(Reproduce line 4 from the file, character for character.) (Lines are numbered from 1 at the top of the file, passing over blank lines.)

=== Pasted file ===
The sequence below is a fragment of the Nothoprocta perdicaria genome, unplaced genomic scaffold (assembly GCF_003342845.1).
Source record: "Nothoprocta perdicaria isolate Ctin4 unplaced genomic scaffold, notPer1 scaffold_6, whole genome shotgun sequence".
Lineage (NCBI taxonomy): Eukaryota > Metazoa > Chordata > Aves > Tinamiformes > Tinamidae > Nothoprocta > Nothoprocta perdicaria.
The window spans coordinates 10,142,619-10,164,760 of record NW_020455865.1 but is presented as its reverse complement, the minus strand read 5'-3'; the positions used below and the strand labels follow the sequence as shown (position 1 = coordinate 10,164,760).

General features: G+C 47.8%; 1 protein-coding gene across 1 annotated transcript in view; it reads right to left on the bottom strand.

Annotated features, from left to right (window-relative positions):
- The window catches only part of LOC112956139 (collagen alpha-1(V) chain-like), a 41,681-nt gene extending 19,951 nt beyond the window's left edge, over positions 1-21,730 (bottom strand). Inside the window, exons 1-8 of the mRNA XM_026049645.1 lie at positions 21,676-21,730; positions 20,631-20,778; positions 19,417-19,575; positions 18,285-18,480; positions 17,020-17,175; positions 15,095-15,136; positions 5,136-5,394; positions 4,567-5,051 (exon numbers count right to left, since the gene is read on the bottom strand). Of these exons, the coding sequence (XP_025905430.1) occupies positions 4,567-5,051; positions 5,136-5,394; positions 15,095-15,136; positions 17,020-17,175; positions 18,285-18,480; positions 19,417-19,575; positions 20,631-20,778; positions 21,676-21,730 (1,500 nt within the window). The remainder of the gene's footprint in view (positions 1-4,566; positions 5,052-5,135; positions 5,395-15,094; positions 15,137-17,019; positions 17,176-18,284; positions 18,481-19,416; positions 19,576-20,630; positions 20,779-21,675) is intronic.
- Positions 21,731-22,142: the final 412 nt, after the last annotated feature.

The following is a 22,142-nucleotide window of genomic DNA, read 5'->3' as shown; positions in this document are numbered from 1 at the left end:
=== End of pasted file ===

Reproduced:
The window spans coordinates 10,142,619-10,164,760 of record NW_020455865.1 but is presented as its reverse complement, the minus strand read 5'-3'; the positions used below and the strand labels follow the sequence as shown (position 1 = coordinate 10,164,760).